Various enterprise Human Resource management tasks like application tracking, talent management, recruitment, payroll management, benefits administration, etc. Storing this data in the cloud ensures your HR department can securely work on it from anywhere.Let’s take a look at several use cases of cloud computing services for businesses.

  • Cloud-native application development

Using cloud resources, services and platforms like Google App Engine developers can quickly build, release and run web, mobile and API applications. They also benefit from cloud-native DevOps tools and practices like Docker containers, Kubernetes clusters, Terraform or Pulumi manifests, Jenkins/Ansible CI/CD pipelines, microservices, API-driven communication, etc.

  • Testing and building applications

Cloud resources are uniquely suited to quickly building test environments for your apps, greatly reducing overall time and costs spent on SDLC. 

  • Data storage, backup, and recovery

Your operational data is better handled at scale when it is automatically backed up, stored and recovered from several cloud locations over the internet.

  • Data analytics

Use Artificial Intelligence algorithms and Machine Learning models to identify patterns within your historical data and detect any anomalies within your real-time data flows. This can help prevent a data breach or highlight a new revenue opportunity…

  • Audio and video streaming

Stay in touch with your audience and scale up and down along with the numbers of your customers through multi-channel HD video and audio streaming services available on any device, globally.

  • Embedded intelligence

Augment your customer journeys through smart assistants and gain actionable insights from behavioral data gathered

  • Provide SaaS solutions

SaaS products benefit most from cloud computing due to the ability to run equally well for any customer and update to the latest versions seamlessly with the cloud high-availability features.

Questions to answer before moving your Data to the Cloud

Below is a list of questions every business should answer before making a decision to migrate their workloads and data to the cloud:

  • How can I be sure my data is secure since it is not under my control?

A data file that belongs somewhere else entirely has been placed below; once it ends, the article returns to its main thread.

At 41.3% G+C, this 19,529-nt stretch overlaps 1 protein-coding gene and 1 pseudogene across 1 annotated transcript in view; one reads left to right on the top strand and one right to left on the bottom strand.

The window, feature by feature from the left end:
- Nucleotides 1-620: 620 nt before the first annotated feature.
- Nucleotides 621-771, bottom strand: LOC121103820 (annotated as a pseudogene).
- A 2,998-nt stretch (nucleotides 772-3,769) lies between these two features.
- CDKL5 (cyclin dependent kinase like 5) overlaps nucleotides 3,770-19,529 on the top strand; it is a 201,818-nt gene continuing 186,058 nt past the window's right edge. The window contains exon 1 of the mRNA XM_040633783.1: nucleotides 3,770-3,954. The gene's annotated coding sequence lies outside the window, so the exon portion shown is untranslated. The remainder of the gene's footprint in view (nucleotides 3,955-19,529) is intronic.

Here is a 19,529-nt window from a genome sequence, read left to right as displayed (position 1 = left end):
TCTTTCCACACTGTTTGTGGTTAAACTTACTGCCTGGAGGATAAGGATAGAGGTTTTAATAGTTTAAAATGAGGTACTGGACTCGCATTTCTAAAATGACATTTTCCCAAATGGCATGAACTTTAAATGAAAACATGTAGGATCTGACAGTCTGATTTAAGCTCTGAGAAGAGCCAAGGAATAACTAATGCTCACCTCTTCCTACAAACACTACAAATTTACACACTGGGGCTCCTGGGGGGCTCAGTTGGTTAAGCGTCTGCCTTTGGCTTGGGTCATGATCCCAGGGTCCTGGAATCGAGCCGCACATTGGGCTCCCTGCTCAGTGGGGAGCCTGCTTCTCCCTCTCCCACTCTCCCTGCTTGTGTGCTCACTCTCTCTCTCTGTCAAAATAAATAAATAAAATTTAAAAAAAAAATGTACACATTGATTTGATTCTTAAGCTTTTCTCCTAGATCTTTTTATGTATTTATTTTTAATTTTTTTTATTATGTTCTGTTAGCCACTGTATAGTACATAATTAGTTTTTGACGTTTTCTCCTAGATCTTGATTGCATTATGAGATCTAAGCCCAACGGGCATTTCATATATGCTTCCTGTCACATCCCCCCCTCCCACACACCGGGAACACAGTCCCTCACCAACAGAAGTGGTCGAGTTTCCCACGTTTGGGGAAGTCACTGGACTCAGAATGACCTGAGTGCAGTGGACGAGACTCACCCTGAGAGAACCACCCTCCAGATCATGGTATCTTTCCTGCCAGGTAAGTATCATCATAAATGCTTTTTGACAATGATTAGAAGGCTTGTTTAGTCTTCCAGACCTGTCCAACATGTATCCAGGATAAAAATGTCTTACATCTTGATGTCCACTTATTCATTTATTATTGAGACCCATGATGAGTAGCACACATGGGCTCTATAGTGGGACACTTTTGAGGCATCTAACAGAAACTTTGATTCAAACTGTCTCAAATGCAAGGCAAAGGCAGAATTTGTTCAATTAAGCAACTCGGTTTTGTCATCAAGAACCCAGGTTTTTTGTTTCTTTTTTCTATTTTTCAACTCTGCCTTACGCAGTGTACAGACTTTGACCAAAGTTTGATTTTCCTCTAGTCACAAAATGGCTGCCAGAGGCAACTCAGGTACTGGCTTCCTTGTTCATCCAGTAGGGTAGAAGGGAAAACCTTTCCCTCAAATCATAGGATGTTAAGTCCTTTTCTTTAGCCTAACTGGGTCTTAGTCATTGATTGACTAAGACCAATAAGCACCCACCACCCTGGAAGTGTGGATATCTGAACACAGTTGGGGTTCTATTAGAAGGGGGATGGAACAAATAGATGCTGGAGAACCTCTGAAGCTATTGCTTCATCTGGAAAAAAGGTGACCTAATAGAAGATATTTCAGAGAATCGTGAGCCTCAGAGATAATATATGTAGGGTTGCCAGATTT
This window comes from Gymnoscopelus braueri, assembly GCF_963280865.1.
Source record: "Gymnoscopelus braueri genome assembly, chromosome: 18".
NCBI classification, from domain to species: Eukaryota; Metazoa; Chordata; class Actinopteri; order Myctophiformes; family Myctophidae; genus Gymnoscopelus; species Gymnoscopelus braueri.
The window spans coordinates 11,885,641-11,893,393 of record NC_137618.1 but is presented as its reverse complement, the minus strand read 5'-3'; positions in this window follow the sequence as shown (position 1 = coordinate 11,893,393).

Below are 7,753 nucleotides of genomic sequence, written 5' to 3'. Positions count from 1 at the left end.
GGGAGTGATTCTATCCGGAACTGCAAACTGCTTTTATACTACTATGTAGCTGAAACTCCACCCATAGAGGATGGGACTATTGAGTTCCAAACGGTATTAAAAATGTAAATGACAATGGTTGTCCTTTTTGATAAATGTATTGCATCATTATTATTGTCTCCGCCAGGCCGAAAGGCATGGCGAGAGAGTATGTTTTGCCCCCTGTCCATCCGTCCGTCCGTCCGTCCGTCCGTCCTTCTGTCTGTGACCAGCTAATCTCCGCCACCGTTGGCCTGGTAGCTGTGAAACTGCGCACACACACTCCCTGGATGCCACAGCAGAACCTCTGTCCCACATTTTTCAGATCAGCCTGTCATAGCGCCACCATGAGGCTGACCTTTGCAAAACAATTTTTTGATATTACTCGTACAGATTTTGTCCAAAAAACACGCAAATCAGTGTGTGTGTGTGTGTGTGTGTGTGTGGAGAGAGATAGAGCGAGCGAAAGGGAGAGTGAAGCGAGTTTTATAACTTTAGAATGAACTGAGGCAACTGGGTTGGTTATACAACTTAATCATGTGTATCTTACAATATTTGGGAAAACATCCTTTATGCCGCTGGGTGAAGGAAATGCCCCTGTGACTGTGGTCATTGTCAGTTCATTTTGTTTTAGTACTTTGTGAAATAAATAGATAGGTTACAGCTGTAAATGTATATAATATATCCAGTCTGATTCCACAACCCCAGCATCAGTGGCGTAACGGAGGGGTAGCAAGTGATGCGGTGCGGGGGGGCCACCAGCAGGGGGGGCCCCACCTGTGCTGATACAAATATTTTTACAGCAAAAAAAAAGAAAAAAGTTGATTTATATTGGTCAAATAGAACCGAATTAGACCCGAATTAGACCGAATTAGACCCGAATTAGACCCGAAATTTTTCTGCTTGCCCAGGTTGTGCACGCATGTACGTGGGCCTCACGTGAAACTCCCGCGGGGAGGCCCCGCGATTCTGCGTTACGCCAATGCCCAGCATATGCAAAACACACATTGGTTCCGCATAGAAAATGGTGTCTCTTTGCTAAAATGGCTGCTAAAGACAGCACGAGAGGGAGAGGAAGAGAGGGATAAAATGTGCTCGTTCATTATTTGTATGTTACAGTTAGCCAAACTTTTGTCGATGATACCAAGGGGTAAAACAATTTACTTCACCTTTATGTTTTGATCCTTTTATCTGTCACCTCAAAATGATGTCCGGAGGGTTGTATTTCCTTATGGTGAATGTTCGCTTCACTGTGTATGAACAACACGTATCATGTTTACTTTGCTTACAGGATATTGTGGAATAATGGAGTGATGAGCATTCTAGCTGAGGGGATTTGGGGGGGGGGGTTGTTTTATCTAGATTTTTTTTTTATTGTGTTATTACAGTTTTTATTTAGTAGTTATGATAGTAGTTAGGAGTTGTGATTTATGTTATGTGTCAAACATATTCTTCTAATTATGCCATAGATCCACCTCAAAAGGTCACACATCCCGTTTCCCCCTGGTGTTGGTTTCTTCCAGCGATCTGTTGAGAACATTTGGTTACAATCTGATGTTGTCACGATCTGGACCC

• Is my data really accessible anytime?
  • What is the failover mechanism?
  • How can I ensure my provider delivers top-level cloud performance?
  • Can I test their services to ensure I am getting the most out of my investments?
  • Will I be able to shift my data and workloads between cloud regions effortlessly?
  • How much would cloud transition lower my costs?
  • Should I leave some software in-house or go full cloud to save on backup? 

These decisions will help you select the most appropriate cloud vendor and deployment model for your case.

Summary

Transition to cloud computing and DevOps resulted in a real revolution in software delivery, IT, and business. It helped companies save on CAPEX and reduce OPEX, secure their critical data and forget about exceeding their capacities due to cloud scalability.

Cloud computing is here to stay, despite its pros and cons. It simply offers too many benefits to neglect it, to all types of users, from end customers of SaaS apps to developers, startups, or global corporations. 


Academy Smart is among the leading software delivery and DevOps companies in Ukraine and it provides high-quality cloud-based services. With a focus on outstaffing and the ability to compose dedicated teams to meet the needs of particular projects, Academy Smart provides reliable cloud development expertise for various products:

What is Cloud computing and why is it good for business? What is Cloud computing and why is it good for business?

 

If you need help defining the best cloud computing model to ensure your project’s success and continuous growth. Contact our cloud development experts who will be glad to clarify any nuance!